In the world of investments and trading, there are two rules always to be followed and never forgotten that stand above all others. One is “don’t fight the Fed.” The other, “don’t fight the tape.”
But I always toss in another rule which I believe is more important than those two. And that rule is “always use a stop.”
From American Century Investments: “One of the most well-known investment edicts is ‘don’t fight the Fed.’ This obviously means that one shouldn’t bet against the current direction of monetary policy. If the Fed is tightening, then do the prudent thing and don’t pile into risk assets, for example.”
And the reason that old edict came about is because down through history, the Fed gets what it wants — always! So, why fight them?
And from CNN Money entitled “Machines are driving Wall Street’s wild ride, not humans,” Chris Isidore writes: “Wall Street’s recent wild ride isn’t driven by nervous portfolio managers, retirees looking at their 401(k) statements or any other human traders. Instead, machines are making the trading decisions.
“Computer programs execute buy and sell orders based on complex algorithms and formulas, without a human involved in the process.
“On a typical trading day, computers account for 50% to 60% of market trades, according to Art Hogan, chief market strategist for B. Riley FBR. When the markets are extremely volatile, they can make up 90% of trades.”
What Isidore wrote is from 2018, but it holds true today. I touched on the same subject back in the 1980s and several times since.
From my book, “Back To The Futures,” in a chapter entitled “Number Crunchers,” I wrote in 1982: “Computers, computers! That is all I hear about anymore. Computer trading programs and buying and selling stock futures, bond futures and now livestock features.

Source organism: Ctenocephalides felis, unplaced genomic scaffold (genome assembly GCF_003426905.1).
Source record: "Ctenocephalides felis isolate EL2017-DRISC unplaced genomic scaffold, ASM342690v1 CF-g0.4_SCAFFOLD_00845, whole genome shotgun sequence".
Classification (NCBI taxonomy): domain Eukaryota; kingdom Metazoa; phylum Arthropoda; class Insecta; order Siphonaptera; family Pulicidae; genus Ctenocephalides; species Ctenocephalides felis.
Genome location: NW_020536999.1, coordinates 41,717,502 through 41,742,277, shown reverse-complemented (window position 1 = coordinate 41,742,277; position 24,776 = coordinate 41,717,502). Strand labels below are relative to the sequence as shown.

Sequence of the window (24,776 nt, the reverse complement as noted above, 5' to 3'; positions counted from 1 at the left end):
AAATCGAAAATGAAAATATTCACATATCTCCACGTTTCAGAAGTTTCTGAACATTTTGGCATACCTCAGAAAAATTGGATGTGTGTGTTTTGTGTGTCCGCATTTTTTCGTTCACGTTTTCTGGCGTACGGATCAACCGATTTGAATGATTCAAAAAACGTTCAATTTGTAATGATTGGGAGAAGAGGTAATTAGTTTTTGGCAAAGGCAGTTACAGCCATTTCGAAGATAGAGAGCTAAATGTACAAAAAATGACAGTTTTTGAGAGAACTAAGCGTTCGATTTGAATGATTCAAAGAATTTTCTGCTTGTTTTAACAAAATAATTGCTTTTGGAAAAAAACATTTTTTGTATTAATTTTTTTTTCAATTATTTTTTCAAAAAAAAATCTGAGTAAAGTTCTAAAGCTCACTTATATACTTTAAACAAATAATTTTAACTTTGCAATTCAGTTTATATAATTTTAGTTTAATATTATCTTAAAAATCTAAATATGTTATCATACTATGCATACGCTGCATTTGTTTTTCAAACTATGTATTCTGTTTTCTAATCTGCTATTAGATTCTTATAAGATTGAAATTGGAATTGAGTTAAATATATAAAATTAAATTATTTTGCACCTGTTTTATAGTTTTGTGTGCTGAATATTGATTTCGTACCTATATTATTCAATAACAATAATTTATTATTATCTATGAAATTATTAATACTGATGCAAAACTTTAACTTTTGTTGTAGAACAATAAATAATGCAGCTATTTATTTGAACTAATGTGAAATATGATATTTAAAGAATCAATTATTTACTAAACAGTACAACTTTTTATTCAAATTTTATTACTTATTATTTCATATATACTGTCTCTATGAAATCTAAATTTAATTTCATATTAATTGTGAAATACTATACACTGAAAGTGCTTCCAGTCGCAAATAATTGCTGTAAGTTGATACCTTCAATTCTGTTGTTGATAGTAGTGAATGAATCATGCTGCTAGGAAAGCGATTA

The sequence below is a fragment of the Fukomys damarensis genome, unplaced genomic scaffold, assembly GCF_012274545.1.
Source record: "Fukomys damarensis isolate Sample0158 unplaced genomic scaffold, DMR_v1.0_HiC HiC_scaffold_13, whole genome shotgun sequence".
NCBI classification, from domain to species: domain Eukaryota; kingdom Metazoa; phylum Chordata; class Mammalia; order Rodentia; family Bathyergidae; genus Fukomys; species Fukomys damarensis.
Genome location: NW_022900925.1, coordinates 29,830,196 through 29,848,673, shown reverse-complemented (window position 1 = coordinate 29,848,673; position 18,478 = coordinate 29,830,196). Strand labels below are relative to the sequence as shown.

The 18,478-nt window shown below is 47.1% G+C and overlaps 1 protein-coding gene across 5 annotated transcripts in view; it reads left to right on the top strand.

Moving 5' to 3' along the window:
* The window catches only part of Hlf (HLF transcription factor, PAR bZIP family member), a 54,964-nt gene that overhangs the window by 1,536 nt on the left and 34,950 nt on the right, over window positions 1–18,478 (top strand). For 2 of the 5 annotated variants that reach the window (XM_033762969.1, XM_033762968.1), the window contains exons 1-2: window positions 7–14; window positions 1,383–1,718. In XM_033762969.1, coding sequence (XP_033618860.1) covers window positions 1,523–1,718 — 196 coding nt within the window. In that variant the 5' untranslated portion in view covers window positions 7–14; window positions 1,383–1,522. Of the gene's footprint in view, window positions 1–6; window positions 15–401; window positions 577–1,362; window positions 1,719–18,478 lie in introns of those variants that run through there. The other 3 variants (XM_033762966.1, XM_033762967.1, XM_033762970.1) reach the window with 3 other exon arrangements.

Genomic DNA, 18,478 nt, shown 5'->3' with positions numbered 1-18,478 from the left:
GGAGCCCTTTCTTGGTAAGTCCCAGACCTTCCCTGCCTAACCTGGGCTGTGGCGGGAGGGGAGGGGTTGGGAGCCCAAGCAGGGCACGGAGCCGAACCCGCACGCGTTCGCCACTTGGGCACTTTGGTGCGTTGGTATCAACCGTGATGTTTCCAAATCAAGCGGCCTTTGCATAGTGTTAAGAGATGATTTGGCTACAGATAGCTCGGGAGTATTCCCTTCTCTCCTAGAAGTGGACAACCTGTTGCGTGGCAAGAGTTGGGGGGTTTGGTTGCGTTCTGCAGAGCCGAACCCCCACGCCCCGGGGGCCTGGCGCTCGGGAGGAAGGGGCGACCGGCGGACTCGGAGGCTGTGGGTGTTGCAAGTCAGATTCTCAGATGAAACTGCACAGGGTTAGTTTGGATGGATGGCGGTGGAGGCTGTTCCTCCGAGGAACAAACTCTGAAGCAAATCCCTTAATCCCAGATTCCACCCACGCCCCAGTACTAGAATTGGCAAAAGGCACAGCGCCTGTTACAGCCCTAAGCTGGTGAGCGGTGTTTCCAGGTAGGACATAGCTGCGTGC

“Most markets have fallen sharply over the past few weeks and the blame is placed on these electronic marvels and their operators. Today, computer trading programs and their impact on markets is the single most discussed topic in the world of investments.”
In my other book, “Haunted By Markets,” in a chapter entitled “Algo Trading,” from June 2013, I wrote: “FC Stone used the slang expression, ‘algo’ for algorithm trading, which is nothing more than high-speed computers buying or selling stocks or commodities in fractions of a second.
“Here is the Wikipedia definition of algorithms, ‘In mathematics and computer science an algorithm is a step-by-step procedure for calculations. Algorithms are used for calculations, data processing and automated reasoning.’ What Wikipedia failed to mention is that algorithms are now used for high-speed trading, as well.”
Because of computer trading, the algo boys and computers buying and selling markets of all kinds and in just seconds or fractions of a second investors and traders in today’s highly volatile and uncertain environment need to watch the tape.
The tape in this case is price points, chart levels, moving averages and so forth that suggest a new trend is rapidly unfolding — a trend that can make you a great deal of money, or a trend that can cost you a great deal of money.
Not long ago I wrote: “Based on the history of computer trading since the early 1980s, I can say with confidence the funds are generally the ones that push markets and prices to highs that are not sustainable by fundamentals. The funds are also the ones that push markets and prices to lows that are not sustainable by fundamentals.
“The funds are not biased in the least. Understand it is the funds that put the highs and lows in based on their buying and selling sprees.”
I also wrote: “In my view, investing and trading in stocks, bonds, currencies or commodities is an art, as well as a science. I blend fundamentals with a reliable computer trend following system.
“I suggest you do the same because computer trading is here to stay. They ain’t gonna go away.”
This week, a host of markets dropped sharply and violated support levels. This week, the tape spoke loud and clear.
The tape is screaming that a wide array of markets are headed lower and in a big way. I am specifically referring to markets such as stocks, bonds, crypto, grains, metals and commodities, per se.
That is what the tape was suggesting this week. Moving forward, my advice is don’t fight the Fed, don’t fight the tape and use a stop.